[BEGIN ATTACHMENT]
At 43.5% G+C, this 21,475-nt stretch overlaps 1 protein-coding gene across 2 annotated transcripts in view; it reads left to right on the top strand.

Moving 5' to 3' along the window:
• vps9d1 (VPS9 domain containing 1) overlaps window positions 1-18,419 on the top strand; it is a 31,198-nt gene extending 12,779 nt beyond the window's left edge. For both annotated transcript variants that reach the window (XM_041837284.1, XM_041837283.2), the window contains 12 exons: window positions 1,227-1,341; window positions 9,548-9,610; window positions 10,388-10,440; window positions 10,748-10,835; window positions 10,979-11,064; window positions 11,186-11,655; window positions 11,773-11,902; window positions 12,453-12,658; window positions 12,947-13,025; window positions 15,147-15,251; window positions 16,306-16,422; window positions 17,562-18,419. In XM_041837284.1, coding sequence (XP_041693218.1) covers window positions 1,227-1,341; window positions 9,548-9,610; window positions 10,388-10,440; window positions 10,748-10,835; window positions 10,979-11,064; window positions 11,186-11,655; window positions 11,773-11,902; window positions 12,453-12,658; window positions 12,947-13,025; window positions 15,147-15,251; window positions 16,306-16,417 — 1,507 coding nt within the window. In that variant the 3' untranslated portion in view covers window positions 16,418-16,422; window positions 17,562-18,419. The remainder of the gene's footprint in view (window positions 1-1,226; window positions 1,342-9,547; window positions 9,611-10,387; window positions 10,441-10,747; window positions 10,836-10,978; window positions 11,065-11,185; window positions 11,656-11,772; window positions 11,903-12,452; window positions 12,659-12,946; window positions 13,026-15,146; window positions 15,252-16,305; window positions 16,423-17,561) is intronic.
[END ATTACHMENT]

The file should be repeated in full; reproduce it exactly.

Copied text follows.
At 43.5% G+C, this 21,475-nt stretch overlaps 1 protein-coding gene across 2 annotated transcripts in view; it reads left to right on the top strand.

Moving 5' to 3' along the window:
• vps9d1 (VPS9 domain containing 1) overlaps window positions 1-18,419 on the top strand; it is a 31,198-nt gene extending 12,779 nt beyond the window's left edge. For both annotated transcript variants that reach the window (XM_041837284.1, XM_041837283.2), the window contains 12 exons: window positions 1,227-1,341; window positions 9,548-9,610; window positions 10,388-10,440; window positions 10,748-10,835; window positions 10,979-11,064; window positions 11,186-11,655; window positions 11,773-11,902; window positions 12,453-12,658; window positions 12,947-13,025; window positions 15,147-15,251; window positions 16,306-16,422; window positions 17,562-18,419. In XM_041837284.1, coding sequence (XP_041693218.1) covers window positions 1,227-1,341; window positions 9,548-9,610; window positions 10,388-10,440; window positions 10,748-10,835; window positions 10,979-11,064; window positions 11,186-11,655; window positions 11,773-11,902; window positions 12,453-12,658; window positions 12,947-13,025; window positions 15,147-15,251; window positions 16,306-16,417 — 1,507 coding nt within the window. In that variant the 3' untranslated portion in view covers window positions 16,418-16,422; window positions 17,562-18,419. The remainder of the gene's footprint in view (window positions 1-1,226; window positions 1,342-9,547; window positions 9,611-10,387; window positions 10,441-10,747; window positions 10,836-10,978; window positions 11,065-11,185; window positions 11,656-11,772; window positions 11,903-12,452; window positions 12,659-12,946; window positions 13,026-15,146; window positions 15,252-16,305; window positions 16,423-17,561) is intronic.